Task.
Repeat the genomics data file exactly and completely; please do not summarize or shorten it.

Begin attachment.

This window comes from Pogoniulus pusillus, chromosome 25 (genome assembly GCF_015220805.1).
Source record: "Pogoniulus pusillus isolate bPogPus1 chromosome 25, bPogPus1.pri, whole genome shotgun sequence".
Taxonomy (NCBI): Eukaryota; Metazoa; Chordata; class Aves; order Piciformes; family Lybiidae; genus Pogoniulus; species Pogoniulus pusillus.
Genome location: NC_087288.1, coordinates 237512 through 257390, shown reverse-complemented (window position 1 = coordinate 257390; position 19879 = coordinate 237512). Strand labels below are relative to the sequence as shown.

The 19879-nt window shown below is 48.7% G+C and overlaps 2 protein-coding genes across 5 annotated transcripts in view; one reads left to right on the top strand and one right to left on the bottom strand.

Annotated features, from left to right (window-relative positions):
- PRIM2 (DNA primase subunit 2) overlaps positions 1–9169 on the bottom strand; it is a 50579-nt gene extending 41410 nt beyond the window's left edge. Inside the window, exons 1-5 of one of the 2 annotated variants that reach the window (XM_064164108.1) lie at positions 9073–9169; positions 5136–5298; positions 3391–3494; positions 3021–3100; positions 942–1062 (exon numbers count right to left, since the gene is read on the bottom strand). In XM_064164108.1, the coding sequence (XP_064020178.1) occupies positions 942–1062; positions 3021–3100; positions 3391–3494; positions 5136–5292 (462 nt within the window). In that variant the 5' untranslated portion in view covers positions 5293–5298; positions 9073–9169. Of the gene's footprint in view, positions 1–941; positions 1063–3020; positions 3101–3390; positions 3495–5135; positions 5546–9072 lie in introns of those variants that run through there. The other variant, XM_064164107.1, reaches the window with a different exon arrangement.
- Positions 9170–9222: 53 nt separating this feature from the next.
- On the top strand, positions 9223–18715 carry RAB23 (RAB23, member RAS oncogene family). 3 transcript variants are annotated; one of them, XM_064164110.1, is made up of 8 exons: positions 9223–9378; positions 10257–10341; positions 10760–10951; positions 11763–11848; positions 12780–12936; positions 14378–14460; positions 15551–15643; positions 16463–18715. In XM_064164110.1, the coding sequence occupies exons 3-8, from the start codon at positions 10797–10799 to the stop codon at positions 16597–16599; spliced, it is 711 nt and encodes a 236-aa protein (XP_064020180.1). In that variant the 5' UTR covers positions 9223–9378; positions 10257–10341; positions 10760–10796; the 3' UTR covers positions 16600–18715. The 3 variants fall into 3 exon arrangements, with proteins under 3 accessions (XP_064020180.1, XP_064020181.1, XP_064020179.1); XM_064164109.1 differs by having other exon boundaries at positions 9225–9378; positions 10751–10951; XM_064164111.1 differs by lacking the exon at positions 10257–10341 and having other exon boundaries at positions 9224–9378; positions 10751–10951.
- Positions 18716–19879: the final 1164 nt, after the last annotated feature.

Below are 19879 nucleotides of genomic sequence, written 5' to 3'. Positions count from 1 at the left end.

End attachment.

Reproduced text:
This window comes from Pogoniulus pusillus, chromosome 25 (genome assembly GCF_015220805.1).
Source record: "Pogoniulus pusillus isolate bPogPus1 chromosome 25, bPogPus1.pri, whole genome shotgun sequence".
Taxonomy (NCBI): Eukaryota; Metazoa; Chordata; class Aves; order Piciformes; family Lybiidae; genus Pogoniulus; species Pogoniulus pusillus.
Genome location: NC_087288.1, coordinates 237512 through 257390, shown reverse-complemented (window position 1 = coordinate 257390; position 19879 = coordinate 237512). Strand labels below are relative to the sequence as shown.

The 19879-nt window shown below is 48.7% G+C and overlaps 2 protein-coding genes across 5 annotated transcripts in view; one reads left to right on the top strand and one right to left on the bottom strand.

Annotated features, from left to right (window-relative positions):
- PRIM2 (DNA primase subunit 2) overlaps positions 1–9169 on the bottom strand; it is a 50579-nt gene extending 41410 nt beyond the window's left edge. Inside the window, exons 1-5 of one of the 2 annotated variants that reach the window (XM_064164108.1) lie at positions 9073–9169; positions 5136–5298; positions 3391–3494; positions 3021–3100; positions 942–1062 (exon numbers count right to left, since the gene is read on the bottom strand). In XM_064164108.1, the coding sequence (XP_064020178.1) occupies positions 942–1062; positions 3021–3100; positions 3391–3494; positions 5136–5292 (462 nt within the window). In that variant the 5' untranslated portion in view covers positions 5293–5298; positions 9073–9169. Of the gene's footprint in view, positions 1–941; positions 1063–3020; positions 3101–3390; positions 3495–5135; positions 5546–9072 lie in introns of those variants that run through there. The other variant, XM_064164107.1, reaches the window with a different exon arrangement.
- Positions 9170–9222: 53 nt separating this feature from the next.
- On the top strand, positions 9223–18715 carry RAB23 (RAB23, member RAS oncogene family). 3 transcript variants are annotated; one of them, XM_064164110.1, is made up of 8 exons: positions 9223–9378; positions 10257–10341; positions 10760–10951; positions 11763–11848; positions 12780–12936; positions 14378–14460; positions 15551–15643; positions 16463–18715. In XM_064164110.1, the coding sequence occupies exons 3-8, from the start codon at positions 10797–10799 to the stop codon at positions 16597–16599; spliced, it is 711 nt and encodes a 236-aa protein (XP_064020180.1). In that variant the 5' UTR covers positions 9223–9378; positions 10257–10341; positions 10760–10796; the 3' UTR covers positions 16600–18715. The 3 variants fall into 3 exon arrangements, with proteins under 3 accessions (XP_064020180.1, XP_064020181.1, XP_064020179.1); XM_064164109.1 differs by having other exon boundaries at positions 9225–9378; positions 10751–10951; XM_064164111.1 differs by lacking the exon at positions 10257–10341 and having other exon boundaries at positions 9224–9378; positions 10751–10951.
- Positions 18716–19879: the final 1164 nt, after the last annotated feature.

Below are 19879 nucleotides of genomic sequence, written 5' to 3'. Positions count from 1 at the left end.